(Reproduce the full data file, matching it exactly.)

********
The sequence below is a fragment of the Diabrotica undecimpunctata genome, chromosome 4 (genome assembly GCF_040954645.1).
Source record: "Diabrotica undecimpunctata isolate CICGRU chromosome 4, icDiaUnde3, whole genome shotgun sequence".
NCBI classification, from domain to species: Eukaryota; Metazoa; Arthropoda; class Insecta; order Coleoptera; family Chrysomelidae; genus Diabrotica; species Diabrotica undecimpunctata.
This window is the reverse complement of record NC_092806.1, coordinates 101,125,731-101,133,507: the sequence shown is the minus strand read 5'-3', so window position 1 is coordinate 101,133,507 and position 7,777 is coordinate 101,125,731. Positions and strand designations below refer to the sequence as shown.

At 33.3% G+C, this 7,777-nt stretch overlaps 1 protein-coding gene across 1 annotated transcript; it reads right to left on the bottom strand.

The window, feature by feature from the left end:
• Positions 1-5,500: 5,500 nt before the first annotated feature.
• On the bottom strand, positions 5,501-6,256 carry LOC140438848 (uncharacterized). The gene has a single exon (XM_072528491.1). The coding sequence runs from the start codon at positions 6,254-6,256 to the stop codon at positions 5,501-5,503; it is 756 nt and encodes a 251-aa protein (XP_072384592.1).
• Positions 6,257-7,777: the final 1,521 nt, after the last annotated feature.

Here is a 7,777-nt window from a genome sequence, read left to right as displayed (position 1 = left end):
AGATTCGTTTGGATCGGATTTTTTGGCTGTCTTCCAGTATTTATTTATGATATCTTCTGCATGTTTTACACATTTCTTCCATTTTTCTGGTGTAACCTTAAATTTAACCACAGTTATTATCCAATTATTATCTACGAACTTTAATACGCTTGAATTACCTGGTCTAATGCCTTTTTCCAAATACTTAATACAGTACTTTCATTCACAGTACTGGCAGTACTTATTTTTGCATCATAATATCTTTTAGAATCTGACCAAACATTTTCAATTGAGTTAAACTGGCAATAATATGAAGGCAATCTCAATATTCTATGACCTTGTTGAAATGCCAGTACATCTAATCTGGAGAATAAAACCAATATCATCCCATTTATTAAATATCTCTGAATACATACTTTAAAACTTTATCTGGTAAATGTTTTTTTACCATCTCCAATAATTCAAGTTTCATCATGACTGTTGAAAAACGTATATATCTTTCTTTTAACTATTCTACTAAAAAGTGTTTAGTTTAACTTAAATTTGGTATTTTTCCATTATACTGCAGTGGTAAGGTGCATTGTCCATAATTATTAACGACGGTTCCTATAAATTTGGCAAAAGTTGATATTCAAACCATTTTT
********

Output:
The sequence below is a fragment of the Diabrotica undecimpunctata genome, chromosome 4 (genome assembly GCF_040954645.1).
Source record: "Diabrotica undecimpunctata isolate CICGRU chromosome 4, icDiaUnde3, whole genome shotgun sequence".
NCBI classification, from domain to species: Eukaryota; Metazoa; Arthropoda; class Insecta; order Coleoptera; family Chrysomelidae; genus Diabrotica; species Diabrotica undecimpunctata.
This window is the reverse complement of record NC_092806.1, coordinates 101,125,731-101,133,507: the sequence shown is the minus strand read 5'-3', so window position 1 is coordinate 101,133,507 and position 7,777 is coordinate 101,125,731. Positions and strand designations below refer to the sequence as shown.

At 33.3% G+C, this 7,777-nt stretch overlaps 1 protein-coding gene across 1 annotated transcript; it reads right to left on the bottom strand.

The window, feature by feature from the left end:
• Positions 1-5,500: 5,500 nt before the first annotated feature.
• On the bottom strand, positions 5,501-6,256 carry LOC140438848 (uncharacterized). The gene has a single exon (XM_072528491.1). The coding sequence runs from the start codon at positions 6,254-6,256 to the stop codon at positions 5,501-5,503; it is 756 nt and encodes a 251-aa protein (XP_072384592.1).
• Positions 6,257-7,777: the final 1,521 nt, after the last annotated feature.

Here is a 7,777-nt window from a genome sequence, read left to right as displayed (position 1 = left end):
AGATTCGTTTGGATCGGATTTTTTGGCTGTCTTCCAGTATTTATTTATGATATCTTCTGCATGTTTTACACATTTCTTCCATTTTTCTGGTGTAACCTTAAATTTAACCACAGTTATTATCCAATTATTATCTACGAACTTTAATACGCTTGAATTACCTGGTCTAATGCCTTTTTCCAAATACTTAATACAGTACTTTCATTCACAGTACTGGCAGTACTTATTTTTGCATCATAATATCTTTTAGAATCTGACCAAACATTTTCAATTGAGTTAAACTGGCAATAATATGAAGGCAATCTCAATATTCTATGACCTTGTTGAAATGCCAGTACATCTAATCTGGAGAATAAAACCAATATCATCCCATTTATTAAATATCTCTGAATACATACTTTAAAACTTTATCTGGTAAATGTTTTTTTACCATCTCCAATAATTCAAGTTTCATCATGACTGTTGAAAAACGTATATATCTTTCTTTTAACTATTCTACTAAAAAGTGTTTAGTTTAACTTAAATTTGGTATTTTTCCATTATACTGCAGTGGTAAGGTGCATTGTCCATAATTATTAACGACGGTTCCTATAAATTTGGCAAAAGTTGATATTCAAACCATTTTT